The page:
Whereas many people living in the Walden area require this public highway to commute to work and to access public services; and

[Page 494]

Whereas there has been a failure to adequately maintain and improve this important rural road;

Therefore be it resolved that the House of Assembly request the Government of Nova Scotia to take immediate steps to improve the Woodstock Road in Lunenburg County.

Mr. Speaker, I ask for waiver of notice.

MR. SPEAKER: There has been a request for waiver of notice.

Is it agreed?

I hear a No.

The notice is tabled.

The honourable member for Dartmouth South.

RESOLUTION NO. 299

MR. DONALD CHARD: Mr. Speaker, I hereby give notice that on a future day I shall move the adoption of the following resolution:

Whereas the government has in the Throne Speech affirmed its support for public libraries; and

Whereas the government has committed itself to improve public education; and

Whereas school libraries are an important component of public education;

Therefore be it resolved that this House deplore the neglect of school libraries and call on the government to put school libraries in Nova Scotia on the same footing as school libraries in provinces such as Prince Edward Island.

MR. SPEAKER: The notice is tabled.

The honourable member for Chester-St. Margaret's.

RESOLUTION NO. 300

DR. HINRICH BITTER-SUERMANN: Mr. Speaker, I hereby give notice that on a future day I shall move the adoption of the following resolution:

[Page 495]

Whereas the Minister of Transportation and Public Works said on May 27th in this House that he was lobbying the federal government for changes to Bill C-9, the Canada Marine Act; and

Whereas the minister's letter writing efforts did not result in changes to Bill C-9, meaning ports such as Halifax, Sydney and Canso are now unable to get loan guarantees provided to them by the federal government; and

Whereas the federal Liberal Government used a brand of arrogance bordering on contempt in ramming this legislation through Parliament while ignoring common sense solutions to improve the legislation;

Therefore be it resolved that the Premier immediately have his Minister of Transportation stop licking stamps and demand a meeting with the Prime Minister and inform him that passage of Bill C-9 in its present form is completely unacceptable to the Province of Nova Scotia and demand that changes be brought forward.

MR. SPEAKER: The notice is tabled.

The honourable member for Timberlea-Prospect.

RESOLUTION NO. 301

MR. WILLIAM ESTABROOKS: Mr. Speaker, I hereby give notice that on a future day I shall move the adoption of the following resolution:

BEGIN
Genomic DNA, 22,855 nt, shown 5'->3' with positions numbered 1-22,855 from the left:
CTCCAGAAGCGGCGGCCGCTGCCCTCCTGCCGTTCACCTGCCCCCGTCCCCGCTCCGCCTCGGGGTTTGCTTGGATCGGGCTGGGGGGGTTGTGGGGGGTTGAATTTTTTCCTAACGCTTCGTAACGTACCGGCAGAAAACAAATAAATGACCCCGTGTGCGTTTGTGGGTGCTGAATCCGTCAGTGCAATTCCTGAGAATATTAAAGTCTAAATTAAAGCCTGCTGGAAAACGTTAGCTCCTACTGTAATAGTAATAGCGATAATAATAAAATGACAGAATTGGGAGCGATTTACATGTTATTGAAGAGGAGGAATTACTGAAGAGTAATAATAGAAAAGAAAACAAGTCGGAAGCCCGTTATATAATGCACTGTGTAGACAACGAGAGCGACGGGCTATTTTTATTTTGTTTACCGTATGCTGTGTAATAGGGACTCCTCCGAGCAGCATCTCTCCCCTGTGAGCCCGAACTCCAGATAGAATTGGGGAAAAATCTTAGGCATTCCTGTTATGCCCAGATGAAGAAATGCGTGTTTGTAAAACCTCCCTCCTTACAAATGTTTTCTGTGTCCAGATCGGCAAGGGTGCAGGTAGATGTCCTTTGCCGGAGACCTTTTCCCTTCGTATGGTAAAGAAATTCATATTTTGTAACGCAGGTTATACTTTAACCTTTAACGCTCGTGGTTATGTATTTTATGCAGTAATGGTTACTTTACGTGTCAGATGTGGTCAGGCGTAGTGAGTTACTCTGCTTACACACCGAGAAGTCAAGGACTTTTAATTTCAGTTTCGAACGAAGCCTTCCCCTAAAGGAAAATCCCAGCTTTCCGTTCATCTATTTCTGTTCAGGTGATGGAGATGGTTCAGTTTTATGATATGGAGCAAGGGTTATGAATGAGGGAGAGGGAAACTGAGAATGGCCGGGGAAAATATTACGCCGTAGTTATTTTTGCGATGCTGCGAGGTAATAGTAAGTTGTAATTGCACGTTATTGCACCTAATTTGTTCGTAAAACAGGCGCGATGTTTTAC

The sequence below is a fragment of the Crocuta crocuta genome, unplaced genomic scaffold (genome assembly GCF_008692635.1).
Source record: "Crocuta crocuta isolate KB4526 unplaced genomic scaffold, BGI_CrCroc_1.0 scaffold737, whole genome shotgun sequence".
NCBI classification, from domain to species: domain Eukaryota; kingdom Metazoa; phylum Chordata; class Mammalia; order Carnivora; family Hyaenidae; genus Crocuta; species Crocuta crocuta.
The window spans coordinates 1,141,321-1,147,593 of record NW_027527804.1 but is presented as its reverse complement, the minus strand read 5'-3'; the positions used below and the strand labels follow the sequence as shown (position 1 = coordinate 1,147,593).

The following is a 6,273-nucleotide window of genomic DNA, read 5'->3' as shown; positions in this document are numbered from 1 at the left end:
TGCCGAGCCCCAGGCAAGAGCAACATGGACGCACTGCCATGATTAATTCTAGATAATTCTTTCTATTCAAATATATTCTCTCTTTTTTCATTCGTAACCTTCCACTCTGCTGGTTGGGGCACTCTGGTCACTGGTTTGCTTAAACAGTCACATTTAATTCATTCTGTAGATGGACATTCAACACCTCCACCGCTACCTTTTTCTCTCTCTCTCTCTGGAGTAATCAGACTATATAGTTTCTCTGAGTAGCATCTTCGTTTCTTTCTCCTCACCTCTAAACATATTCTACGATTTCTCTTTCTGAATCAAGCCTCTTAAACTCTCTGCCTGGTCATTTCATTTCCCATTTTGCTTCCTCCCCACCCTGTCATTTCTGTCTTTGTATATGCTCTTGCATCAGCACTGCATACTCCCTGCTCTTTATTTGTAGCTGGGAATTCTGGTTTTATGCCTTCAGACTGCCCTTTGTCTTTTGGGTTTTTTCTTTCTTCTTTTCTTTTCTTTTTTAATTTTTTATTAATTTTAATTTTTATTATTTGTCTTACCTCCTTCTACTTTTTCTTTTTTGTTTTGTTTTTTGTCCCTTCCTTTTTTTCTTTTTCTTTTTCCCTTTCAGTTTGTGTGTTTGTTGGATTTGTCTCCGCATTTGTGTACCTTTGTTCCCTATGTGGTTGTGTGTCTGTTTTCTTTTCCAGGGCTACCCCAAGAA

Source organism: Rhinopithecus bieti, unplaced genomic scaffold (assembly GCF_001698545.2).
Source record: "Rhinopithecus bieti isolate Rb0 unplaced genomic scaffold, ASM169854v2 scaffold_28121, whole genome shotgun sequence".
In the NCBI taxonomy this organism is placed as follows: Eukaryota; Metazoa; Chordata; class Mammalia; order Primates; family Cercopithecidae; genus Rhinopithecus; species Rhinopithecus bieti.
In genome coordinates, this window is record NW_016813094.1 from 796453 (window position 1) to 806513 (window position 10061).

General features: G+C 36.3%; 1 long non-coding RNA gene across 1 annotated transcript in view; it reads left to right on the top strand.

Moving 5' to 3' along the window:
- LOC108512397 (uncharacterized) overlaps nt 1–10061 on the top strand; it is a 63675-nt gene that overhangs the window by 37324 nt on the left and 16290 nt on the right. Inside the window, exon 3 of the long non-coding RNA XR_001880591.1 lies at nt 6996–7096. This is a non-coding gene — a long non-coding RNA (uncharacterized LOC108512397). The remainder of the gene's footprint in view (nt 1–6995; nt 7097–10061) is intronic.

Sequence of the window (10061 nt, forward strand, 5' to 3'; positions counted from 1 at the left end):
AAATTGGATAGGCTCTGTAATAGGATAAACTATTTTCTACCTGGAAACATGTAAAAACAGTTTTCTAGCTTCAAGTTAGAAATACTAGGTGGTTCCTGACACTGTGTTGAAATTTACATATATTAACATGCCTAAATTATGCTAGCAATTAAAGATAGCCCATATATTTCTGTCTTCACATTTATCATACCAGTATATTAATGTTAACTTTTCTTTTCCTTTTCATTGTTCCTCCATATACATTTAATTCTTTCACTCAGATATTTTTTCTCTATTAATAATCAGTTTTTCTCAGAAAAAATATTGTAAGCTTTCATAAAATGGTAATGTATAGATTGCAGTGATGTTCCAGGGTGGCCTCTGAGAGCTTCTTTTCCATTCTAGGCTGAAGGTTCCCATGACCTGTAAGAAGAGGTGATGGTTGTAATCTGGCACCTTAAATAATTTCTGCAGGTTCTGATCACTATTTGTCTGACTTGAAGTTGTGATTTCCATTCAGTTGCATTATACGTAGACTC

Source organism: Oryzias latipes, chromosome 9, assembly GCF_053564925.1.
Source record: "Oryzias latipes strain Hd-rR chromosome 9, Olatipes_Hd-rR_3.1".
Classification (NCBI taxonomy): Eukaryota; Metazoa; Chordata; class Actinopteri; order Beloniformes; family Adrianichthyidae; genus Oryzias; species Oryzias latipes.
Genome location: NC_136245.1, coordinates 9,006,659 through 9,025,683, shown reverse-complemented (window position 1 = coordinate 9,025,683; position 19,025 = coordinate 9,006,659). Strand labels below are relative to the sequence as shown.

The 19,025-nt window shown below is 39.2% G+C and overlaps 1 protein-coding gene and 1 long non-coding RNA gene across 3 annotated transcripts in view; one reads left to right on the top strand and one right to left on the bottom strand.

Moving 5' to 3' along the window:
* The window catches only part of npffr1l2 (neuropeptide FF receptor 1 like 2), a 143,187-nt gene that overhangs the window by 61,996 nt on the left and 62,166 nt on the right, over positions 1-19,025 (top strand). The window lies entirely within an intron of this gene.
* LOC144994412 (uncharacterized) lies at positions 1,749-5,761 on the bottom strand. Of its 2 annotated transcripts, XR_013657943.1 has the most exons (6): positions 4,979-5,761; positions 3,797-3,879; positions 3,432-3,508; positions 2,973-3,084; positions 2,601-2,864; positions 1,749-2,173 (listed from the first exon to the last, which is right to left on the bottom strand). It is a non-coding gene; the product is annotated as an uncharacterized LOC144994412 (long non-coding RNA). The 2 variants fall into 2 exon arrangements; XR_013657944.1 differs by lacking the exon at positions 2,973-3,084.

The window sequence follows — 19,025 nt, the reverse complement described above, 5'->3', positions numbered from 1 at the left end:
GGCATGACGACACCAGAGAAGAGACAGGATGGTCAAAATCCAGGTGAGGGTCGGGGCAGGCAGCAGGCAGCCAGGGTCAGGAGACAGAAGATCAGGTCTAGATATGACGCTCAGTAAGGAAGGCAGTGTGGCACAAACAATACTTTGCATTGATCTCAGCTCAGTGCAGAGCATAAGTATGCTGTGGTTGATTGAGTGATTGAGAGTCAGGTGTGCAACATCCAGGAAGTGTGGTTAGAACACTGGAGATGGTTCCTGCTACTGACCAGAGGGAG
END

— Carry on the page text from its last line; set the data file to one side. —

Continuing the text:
Whereas we must continue to encourage the establishment of small businesses in our province; and

Whereas it is important that Russel Metals, a Lakeside company, responded to its employees' desire to raise their basic skill levels; and

Whereas Russel Metals implemented a workplace education program in which 26 of its 70 employees have thus far participated;

Therefore be it resolved that this House offer its congratulations to Russel Metals and its employees for selection in the small business category for a National Award of Excellent in Workplace Literacy as sponsored by the National Literacy Secretariat of Human Resources Development Canada.

Mr. Speaker, I ask for waiver of notice.

[Page 496]

MR. SPEAKER: There has been a request for waiver of notice.

Is it agreed?

It is agreed.

Would all those in favour of the motion please say Aye. Contrary minded, Nay.

The motion is carried.

The honourable member for Lunenburg.

RESOLUTION NO. 302

MR. MICHAEL BAKER: Mr. Speaker, I hereby give notice that on a future day I shall move the adoption of the following resolution:

Whereas a piece of legislation has been passed by this House, commonly referred to as the Michelin Bill; and

Whereas Michelin Tire (Canada) Limited has proven to be an excellent employer, which has pumped hundreds of millions of dollars into the Nova Scotia economy while employing thousands of Nova Scotians in their plants at Bridgewater, Granton and Waterville; and

Whereas the Michelin Bill maintains the rights of workers to collective bargaining;

Therefore be it resolved that the House of Assembly continue to endorse the principles contained in the so-called Michelin Bill and congratulate Michelin Tire (Canada) Limited on its record of job creation in the province.

Mr. Speaker, I ask for waiver of notice.

MR. SPEAKER: There has been a request for waiver.

Is it agreed?

It is agreed.

Would all those in favour of the motion please say Aye. Contrary minded, Nay. (Interruptions)

Order, please. Order, please. Order, please.

[Page 497]

The motion is carried.

The honourable member for Kings North.

RESOLUTION NO. 303